Petrol & Powder

Well-Known Member
Sounds pretty costly to me. More than likely, would require two or more companies involved . One to remove, one to reroof and then reinstall. Up North, you better have a storage system. In Michigan, we didn't have enough sun, during the winter months. Batteries need to be replaced, periodically and are expensive.
Oh, I didn't say it would be cheap to re-roof; Just pointing out what would need to happen.
 

Petrol & Powder

Well-Known Member
Just my opinion, but out side of those seeking a true off grid system because of cost, location or preferences, there are a lot of downsides to solar. No one would be looking at it if the industry wasn't heavily subsidized (taxpayer$$$), if they looked at the downsides of having a "permanent" installation done over their existing roof (which has a deterioration rate of it's own), if there were "tax credits" (other people make up your share) and if solar salesmen weren't the cream of the crop of used car salesmen. And what gives anyone the confidence that the 35 year guarantee is worth the paper it was written on? Ever hear of Solyndra? These companies come and go like clothing fads.

100% solar in New England? No freakin' way that's possible friend.
America has enjoyed decades of cheap energy; that is changing. Is the current solar power situation where will will be in 30-40 years? probably not. But, we are headed for big changes in our energy use and production.
Solar does have some downsides but we're headed to FAR more use of solar. The tech will catch up, the equipment will improve and we will all learn as we go.
 
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CWLONGSHOT

Residing in New England
M
Oh, I didn't say it would be cheap to re-roof; Just pointing out what would need to happen.
Good point, My roof is just three years old.

The three big cryteria are. New roof, upgraded electrical system and good credit. I have all, but need to decide.

I asked the question and was told my proposed system, at this time, would be under 2000 to remove and replace. (I asked)

CW
 

Rick

Moderator
Staff member
Sounds like different states have different rules on solar from what CW said. In CA a neighbor had a huge metal shop building and covered one side in solar panels. He had to buy the system himself and extra power was fed into the grid and he got paid for it. Got paid via reduced electric bills aside from solar electric he used which also lowered his bill. With the cost of the system and installation and what he made from it he was looking at 20 years to break even.

CW did say his system was being installed free. Sounds odd to me, those systems are god awful expensive. Watched one of those building off the grid shows not long ago and they put in a solar system that cost them $50,000. They had little choice being off the rid but if your on the grid $50,000 will buy one hell of a lot of electricity. Even in CA.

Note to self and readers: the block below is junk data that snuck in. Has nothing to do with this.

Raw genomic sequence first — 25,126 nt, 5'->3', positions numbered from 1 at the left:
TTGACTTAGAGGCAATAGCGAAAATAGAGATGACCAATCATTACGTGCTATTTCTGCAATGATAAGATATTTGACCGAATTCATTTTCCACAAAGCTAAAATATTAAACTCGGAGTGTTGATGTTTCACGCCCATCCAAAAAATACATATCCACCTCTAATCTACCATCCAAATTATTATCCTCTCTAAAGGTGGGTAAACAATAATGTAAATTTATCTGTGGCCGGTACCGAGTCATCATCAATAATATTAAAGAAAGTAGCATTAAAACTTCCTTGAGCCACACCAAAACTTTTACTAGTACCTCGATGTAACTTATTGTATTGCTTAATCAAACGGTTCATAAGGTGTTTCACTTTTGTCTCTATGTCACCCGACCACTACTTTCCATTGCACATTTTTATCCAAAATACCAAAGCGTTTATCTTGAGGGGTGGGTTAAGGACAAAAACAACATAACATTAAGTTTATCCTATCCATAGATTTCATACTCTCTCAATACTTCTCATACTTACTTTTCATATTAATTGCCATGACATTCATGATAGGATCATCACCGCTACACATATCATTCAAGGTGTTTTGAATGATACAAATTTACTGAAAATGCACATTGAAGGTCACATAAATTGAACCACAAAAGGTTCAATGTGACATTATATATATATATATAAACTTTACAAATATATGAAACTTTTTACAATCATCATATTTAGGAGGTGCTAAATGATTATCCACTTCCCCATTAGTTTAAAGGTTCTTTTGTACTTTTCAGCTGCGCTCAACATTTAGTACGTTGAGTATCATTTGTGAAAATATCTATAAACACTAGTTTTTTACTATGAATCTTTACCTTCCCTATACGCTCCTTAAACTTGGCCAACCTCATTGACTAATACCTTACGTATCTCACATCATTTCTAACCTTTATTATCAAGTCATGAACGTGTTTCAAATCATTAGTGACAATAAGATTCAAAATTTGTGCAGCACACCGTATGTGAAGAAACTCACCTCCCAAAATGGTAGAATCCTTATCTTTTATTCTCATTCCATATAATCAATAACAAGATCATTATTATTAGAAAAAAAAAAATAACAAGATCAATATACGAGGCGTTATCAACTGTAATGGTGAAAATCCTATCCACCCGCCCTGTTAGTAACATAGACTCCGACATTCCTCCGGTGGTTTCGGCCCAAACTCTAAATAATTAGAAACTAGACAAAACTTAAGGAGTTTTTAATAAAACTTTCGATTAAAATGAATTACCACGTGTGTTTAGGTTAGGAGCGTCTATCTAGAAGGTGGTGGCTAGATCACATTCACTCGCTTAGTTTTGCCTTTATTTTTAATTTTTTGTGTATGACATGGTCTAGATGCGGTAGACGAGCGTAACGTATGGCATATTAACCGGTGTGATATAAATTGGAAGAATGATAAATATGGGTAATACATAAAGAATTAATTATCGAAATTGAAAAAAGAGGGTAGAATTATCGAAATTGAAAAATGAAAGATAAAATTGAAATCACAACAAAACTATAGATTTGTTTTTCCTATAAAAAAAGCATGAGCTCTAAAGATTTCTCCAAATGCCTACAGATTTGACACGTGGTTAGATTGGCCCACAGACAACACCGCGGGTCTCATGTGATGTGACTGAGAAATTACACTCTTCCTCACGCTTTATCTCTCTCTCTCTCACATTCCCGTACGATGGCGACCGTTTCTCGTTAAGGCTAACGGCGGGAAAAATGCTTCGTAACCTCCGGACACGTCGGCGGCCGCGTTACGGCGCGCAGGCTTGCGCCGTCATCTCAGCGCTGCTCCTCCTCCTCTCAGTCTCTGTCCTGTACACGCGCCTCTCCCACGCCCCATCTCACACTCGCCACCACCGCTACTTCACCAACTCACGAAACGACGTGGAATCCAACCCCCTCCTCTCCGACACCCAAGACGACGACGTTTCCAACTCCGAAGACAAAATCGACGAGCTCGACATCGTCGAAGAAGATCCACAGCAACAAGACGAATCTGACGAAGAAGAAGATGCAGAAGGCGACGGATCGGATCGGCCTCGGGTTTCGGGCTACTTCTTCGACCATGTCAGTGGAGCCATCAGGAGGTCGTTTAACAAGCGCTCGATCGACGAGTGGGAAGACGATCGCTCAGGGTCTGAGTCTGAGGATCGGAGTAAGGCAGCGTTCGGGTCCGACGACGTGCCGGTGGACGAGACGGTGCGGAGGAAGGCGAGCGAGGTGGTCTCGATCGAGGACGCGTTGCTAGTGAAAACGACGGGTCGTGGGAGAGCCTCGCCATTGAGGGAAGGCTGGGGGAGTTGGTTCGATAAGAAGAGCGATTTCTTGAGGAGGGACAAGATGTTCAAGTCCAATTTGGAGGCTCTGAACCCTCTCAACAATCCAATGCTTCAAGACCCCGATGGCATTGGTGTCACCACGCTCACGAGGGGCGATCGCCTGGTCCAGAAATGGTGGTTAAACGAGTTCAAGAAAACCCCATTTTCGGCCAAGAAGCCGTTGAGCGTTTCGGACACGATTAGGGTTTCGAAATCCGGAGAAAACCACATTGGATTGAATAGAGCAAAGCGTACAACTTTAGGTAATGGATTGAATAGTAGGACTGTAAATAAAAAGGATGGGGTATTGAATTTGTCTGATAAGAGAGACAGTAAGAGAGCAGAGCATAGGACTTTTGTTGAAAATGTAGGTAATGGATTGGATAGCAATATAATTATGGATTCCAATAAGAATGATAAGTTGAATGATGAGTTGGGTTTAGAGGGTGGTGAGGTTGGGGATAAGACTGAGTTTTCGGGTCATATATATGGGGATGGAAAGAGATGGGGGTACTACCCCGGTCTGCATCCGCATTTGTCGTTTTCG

Ian

Notorious member
I keep seeing utoob infomercials, apparently Texas is subsidizing solar like crazy, probably due to Federal tax money available and our grid management board having their balls in a vise over recent catastrophic supply and infrastructure problems. I'm loathe to take another man's tax money for my own benefit, so will never jump on the "free" bandwagon.
 

John G

Well-Known Member
Low up-front cost, tax credits, little or no maintenance, reduced power costs over the life of the system. In places where you want to be a little more self-sufficient, I would look into adding some storage capability. Batteries will add significantly to the cost and complexity of the system but allow more self-sufficiency during a long-term outage.

The cost of a battery bank for long term power outage is extremely high.
Far cheaper for a generator back up system, plus it's just sitting until you need it. Lead acid batteries will last 7 to 10 years "IF" they are maintained properly and cost as much as or more then a generator system. Plus takes up space again, but so does a generator. The automatic generator systems are great, just ask Winelover.
During a power outage the generator needs to be isolated from the panels as a generator can not take power from the solar (daytime) array like the Power Co. grid can. The automatic generator systems totally disconnect from the grid until the generator senses the return of grid power and automatically reconnects the house. The disconnect from the grid is needed to protect linemen while repairing the distribution lines in your area.
The battery plus inverter systems that work with grid tie have a problem with being flexible. I believe the system CW is talking about is a micro-inverter system. These are very efficient as if one panel is in the shade it does not effect the output of panels in the sun. The single inverter can't do this and would require panels to be on the same plane or direction. The micro inverter system allows panels to be mounted on the east slope of your roof for morning sun and panels on the west slope for afternoon sun without effecting each other. But if CW has a flat or almost flat roof then anything is possible.